There is some evidence that the tenants of this manor held by the custom of Borough English. (fn. 62)
The present house of Nazeingbury incorporates a brick chimney with wide fireplaces, and part of a roof of late 16th- or early-17th-century date. The house was evidently largely rebuilt during the 18th century, when the roof was hipped and the front was made symmetrical and given a central pediment. The remains of a large moated site north-west of the house were obliterated c. 1960.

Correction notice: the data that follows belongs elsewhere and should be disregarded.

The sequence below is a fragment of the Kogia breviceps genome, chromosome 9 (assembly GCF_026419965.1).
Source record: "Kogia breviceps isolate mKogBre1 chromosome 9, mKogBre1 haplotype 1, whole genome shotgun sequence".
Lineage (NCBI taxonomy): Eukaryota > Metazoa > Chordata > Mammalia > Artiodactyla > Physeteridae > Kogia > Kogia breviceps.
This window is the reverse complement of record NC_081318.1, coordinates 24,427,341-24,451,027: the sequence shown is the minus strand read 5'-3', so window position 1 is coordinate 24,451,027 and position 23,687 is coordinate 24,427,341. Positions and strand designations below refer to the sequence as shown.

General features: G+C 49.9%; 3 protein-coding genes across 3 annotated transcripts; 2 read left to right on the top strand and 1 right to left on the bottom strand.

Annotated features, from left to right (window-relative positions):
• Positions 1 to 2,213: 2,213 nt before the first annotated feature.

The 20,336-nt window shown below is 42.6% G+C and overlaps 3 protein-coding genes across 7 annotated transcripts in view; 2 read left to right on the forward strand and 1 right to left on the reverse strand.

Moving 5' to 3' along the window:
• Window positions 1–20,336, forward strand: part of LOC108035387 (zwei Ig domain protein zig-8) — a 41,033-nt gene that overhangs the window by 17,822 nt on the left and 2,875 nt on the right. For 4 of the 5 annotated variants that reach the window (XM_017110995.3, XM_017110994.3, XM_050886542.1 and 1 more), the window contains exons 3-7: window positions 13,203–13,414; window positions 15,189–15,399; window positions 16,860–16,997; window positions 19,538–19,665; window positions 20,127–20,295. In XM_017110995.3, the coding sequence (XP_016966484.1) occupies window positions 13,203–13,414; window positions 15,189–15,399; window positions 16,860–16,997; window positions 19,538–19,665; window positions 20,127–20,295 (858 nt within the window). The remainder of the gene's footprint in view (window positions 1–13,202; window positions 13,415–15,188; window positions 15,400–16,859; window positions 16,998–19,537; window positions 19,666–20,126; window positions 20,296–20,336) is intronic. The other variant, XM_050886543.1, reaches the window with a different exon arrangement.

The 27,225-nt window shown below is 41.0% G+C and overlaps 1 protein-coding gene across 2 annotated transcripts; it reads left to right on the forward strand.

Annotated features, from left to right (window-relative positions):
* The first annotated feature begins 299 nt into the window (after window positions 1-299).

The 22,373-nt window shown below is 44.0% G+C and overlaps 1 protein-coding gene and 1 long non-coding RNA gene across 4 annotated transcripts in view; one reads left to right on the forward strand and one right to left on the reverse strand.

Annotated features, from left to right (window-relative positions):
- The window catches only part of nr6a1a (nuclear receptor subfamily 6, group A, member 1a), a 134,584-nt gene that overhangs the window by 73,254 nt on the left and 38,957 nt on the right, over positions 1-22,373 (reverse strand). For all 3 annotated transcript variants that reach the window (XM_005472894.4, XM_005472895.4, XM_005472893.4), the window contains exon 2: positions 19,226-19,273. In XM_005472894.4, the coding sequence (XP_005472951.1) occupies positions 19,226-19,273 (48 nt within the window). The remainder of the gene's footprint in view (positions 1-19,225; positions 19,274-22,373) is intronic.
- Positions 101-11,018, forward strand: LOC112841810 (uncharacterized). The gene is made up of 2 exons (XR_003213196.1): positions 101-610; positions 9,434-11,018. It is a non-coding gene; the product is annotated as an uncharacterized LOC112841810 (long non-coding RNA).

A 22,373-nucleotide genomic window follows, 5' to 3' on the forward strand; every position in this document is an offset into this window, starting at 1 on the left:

A manor of LITTLE NAZEINGBURY is occasionally mentioned, but its precise location, origin, and status are unknown. It first occurs in 1651, when the Earl of Carlisle was described as lord of the manors of Nazeing Great Bury and Nazeing Little Bury. (fn. 63) In 1671 two tenants of Nazeingbury are named in the court records; from 1755 onwards these were specified as being Great and Little Nazeingbury respectively. References to Little Nazeingbury in those records cease in 1775. (fn. 64) It was evidently sold, for in 1861 Major (later Lt.-Col.) George Palmer of Nazeing Park was said to be the owner of Little Bury. (fn. 65)